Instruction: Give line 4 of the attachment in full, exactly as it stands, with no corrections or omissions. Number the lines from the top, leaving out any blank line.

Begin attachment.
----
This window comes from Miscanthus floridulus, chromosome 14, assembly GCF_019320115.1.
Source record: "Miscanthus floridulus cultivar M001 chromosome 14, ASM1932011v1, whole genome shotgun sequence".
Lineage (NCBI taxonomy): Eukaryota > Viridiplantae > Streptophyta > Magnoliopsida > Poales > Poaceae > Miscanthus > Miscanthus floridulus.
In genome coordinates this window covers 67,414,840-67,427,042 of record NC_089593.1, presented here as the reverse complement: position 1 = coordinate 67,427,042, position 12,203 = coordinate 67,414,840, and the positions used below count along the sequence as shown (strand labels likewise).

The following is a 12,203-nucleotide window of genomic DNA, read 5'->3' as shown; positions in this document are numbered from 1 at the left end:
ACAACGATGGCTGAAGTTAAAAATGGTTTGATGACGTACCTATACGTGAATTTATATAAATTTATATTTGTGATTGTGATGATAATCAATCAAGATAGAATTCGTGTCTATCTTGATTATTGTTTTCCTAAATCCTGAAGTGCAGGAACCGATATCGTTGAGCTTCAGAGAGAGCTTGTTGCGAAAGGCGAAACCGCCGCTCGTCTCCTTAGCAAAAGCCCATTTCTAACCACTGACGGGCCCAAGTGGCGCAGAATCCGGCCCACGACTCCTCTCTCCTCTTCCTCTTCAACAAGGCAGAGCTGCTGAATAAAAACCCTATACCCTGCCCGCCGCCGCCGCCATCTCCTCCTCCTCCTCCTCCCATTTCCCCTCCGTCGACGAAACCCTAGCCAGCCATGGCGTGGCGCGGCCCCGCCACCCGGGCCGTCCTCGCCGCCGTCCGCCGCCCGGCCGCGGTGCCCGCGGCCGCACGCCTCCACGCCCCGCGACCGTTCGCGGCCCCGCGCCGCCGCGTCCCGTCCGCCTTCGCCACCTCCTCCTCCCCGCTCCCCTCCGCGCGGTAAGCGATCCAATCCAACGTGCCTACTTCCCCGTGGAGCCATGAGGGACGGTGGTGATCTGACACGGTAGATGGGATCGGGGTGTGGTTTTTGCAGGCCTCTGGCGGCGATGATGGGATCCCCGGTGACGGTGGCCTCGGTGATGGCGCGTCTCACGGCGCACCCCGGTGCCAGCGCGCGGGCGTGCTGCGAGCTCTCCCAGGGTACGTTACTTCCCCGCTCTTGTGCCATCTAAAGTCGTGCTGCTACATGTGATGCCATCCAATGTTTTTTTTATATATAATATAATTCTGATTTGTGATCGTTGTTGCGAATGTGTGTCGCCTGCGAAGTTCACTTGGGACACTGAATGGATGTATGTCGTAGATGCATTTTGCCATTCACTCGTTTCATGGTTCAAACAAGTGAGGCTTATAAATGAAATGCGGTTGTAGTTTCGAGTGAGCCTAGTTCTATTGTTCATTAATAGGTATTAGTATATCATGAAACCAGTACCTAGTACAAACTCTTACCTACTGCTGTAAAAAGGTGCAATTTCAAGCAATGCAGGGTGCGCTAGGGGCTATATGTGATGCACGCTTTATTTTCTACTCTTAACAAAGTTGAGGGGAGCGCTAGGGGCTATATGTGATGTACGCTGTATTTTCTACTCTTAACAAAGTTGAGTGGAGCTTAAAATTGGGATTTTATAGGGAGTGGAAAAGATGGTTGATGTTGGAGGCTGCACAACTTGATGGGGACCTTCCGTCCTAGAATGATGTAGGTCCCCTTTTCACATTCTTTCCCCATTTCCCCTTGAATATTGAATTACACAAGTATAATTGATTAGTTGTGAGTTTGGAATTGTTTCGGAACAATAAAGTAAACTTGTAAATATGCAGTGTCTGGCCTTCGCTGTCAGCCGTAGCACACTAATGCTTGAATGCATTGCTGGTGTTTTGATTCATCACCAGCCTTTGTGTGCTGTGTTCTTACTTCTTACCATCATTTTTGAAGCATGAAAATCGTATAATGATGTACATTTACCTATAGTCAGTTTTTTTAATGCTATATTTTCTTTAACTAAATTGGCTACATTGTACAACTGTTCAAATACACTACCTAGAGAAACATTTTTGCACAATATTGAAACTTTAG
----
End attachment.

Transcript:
In genome coordinates this window covers 67,414,840-67,427,042 of record NC_089593.1, presented here as the reverse complement: position 1 = coordinate 67,427,042, position 12,203 = coordinate 67,414,840, and the positions used below count along the sequence as shown (strand labels likewise).